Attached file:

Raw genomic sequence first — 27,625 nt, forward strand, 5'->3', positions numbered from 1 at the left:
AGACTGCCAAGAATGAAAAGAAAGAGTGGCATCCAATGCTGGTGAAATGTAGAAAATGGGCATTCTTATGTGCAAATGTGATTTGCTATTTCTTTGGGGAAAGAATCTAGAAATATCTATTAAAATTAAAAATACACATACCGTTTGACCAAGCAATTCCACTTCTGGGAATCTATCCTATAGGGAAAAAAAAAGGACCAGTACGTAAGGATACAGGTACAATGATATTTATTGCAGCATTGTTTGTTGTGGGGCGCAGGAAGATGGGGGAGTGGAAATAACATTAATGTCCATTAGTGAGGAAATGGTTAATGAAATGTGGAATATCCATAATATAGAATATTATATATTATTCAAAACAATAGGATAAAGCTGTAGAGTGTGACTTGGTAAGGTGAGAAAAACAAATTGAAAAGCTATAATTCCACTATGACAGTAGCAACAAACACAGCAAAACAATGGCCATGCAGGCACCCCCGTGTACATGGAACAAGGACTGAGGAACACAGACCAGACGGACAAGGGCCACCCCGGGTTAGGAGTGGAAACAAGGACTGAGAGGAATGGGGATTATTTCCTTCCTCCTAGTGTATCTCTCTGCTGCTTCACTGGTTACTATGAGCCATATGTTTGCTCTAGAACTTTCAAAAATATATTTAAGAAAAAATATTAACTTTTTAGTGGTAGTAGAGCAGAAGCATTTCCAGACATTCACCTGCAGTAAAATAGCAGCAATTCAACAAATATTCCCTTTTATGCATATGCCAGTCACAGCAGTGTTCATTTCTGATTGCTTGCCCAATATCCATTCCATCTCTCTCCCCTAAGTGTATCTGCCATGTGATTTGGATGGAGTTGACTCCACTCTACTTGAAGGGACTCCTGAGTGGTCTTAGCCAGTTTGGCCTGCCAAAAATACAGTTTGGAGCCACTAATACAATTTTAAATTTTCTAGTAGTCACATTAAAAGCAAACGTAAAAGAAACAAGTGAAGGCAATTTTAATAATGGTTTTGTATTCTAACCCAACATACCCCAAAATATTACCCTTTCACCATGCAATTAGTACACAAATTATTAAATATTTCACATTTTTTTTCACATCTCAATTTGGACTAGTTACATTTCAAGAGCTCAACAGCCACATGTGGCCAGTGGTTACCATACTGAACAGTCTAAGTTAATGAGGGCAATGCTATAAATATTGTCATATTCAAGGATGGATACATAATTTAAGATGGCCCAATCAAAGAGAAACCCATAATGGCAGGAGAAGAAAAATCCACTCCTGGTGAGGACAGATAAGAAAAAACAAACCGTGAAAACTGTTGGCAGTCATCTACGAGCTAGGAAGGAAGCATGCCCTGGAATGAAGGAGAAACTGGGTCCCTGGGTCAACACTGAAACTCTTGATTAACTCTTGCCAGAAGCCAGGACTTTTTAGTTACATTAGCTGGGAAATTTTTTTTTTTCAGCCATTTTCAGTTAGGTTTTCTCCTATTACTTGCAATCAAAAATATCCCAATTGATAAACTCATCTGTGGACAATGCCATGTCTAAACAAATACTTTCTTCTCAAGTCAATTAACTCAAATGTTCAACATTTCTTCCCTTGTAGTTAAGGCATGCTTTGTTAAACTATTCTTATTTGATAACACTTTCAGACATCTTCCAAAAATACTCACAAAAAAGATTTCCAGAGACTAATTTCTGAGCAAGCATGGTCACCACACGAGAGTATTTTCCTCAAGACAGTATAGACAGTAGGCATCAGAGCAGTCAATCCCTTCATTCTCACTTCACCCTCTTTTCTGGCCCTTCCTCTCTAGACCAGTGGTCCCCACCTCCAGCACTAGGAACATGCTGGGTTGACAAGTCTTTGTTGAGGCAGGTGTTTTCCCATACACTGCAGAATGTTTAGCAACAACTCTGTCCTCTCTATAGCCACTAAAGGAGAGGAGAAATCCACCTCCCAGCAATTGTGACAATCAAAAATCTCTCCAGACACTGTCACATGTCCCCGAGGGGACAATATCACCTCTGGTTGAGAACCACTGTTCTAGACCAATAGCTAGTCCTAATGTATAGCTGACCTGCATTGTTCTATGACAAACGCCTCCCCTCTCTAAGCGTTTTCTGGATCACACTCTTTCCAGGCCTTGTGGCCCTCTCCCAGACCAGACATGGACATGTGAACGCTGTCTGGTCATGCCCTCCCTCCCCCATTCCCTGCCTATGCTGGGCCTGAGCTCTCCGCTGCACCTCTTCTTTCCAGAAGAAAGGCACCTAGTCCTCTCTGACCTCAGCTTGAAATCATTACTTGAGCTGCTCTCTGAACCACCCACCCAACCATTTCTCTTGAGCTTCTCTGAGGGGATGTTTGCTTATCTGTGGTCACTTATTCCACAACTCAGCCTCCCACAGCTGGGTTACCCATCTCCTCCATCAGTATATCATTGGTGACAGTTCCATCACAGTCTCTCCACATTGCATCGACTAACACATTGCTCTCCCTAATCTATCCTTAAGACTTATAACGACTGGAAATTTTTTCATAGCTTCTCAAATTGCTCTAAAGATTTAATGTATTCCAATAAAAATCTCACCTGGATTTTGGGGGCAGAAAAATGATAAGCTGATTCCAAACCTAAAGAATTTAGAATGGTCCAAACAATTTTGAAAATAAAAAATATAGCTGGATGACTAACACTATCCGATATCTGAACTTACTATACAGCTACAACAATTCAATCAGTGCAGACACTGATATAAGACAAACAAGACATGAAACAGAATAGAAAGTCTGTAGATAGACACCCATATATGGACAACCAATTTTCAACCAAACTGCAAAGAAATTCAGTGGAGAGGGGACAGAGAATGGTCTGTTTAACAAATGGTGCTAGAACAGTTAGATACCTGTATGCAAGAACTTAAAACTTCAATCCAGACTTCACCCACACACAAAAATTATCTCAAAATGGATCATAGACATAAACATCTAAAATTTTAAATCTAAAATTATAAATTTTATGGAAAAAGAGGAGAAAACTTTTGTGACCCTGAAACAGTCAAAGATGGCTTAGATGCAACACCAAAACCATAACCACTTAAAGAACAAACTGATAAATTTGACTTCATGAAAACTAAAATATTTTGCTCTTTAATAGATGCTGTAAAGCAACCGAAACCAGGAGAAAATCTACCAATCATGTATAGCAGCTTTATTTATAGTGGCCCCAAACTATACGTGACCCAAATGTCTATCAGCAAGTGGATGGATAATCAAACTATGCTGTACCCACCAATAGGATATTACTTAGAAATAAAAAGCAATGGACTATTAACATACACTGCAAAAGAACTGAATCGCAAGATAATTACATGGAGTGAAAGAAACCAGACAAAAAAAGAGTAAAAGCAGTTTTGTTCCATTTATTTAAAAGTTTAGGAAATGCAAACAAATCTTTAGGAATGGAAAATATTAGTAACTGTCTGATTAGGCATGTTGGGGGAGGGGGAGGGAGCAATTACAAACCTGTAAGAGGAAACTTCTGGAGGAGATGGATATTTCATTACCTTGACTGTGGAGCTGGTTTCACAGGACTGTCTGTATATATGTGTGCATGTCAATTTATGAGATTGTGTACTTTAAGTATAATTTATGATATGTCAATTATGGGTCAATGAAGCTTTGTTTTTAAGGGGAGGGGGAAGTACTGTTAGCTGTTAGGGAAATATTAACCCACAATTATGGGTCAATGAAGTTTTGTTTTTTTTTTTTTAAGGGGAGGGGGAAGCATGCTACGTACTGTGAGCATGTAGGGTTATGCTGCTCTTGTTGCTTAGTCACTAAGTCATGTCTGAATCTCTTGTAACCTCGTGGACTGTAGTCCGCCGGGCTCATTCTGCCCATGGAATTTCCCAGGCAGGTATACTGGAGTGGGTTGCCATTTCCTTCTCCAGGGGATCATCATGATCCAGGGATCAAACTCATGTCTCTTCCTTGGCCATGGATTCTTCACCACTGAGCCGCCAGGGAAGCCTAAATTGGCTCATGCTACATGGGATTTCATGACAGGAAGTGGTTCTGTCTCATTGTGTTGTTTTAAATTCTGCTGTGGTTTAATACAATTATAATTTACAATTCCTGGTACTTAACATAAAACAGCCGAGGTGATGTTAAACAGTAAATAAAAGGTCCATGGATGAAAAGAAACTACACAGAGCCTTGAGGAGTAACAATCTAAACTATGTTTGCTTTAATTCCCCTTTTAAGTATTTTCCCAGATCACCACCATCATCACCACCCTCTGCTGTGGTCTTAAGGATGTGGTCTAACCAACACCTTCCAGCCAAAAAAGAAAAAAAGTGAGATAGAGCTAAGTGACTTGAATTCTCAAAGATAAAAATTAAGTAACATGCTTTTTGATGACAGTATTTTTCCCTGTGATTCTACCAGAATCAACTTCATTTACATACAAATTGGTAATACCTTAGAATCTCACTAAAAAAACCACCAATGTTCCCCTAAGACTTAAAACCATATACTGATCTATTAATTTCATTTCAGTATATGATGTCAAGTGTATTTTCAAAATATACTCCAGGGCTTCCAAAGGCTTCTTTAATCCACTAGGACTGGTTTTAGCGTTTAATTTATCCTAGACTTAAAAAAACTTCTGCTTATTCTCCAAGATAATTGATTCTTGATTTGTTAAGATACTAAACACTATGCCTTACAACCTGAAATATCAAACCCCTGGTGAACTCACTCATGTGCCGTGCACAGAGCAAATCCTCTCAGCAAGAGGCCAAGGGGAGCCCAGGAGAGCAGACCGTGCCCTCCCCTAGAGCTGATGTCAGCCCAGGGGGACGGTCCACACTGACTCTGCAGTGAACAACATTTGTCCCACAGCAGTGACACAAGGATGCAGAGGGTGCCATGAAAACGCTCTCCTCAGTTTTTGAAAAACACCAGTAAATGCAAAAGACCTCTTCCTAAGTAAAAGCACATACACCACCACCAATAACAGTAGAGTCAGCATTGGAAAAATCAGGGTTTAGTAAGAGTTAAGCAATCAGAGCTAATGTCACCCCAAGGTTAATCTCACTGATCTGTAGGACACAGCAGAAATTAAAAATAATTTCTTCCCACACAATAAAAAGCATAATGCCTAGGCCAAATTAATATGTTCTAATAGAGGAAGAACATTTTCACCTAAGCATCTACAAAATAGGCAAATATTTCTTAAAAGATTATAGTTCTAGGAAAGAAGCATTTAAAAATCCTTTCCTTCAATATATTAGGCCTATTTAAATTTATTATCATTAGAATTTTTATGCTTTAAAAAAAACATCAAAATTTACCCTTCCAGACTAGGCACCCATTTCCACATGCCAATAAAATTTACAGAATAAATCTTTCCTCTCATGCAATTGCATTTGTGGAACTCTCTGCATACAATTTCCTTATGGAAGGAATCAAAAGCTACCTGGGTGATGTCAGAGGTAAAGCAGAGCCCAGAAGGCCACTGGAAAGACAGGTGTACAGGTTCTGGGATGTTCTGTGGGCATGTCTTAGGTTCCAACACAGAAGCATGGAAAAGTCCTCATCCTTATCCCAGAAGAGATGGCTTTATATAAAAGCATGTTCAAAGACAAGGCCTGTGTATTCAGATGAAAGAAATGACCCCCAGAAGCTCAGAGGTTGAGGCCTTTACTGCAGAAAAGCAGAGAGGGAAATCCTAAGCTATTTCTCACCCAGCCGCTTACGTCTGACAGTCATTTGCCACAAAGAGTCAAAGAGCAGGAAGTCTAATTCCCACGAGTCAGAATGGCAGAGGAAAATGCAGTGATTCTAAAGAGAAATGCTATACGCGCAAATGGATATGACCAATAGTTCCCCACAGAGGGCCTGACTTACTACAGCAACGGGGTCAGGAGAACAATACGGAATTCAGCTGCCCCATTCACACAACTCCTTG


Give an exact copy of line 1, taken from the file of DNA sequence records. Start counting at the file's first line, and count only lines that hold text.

Raw genomic sequence first — 27,625 nt, forward strand, 5'->3', positions numbered from 1 at the left: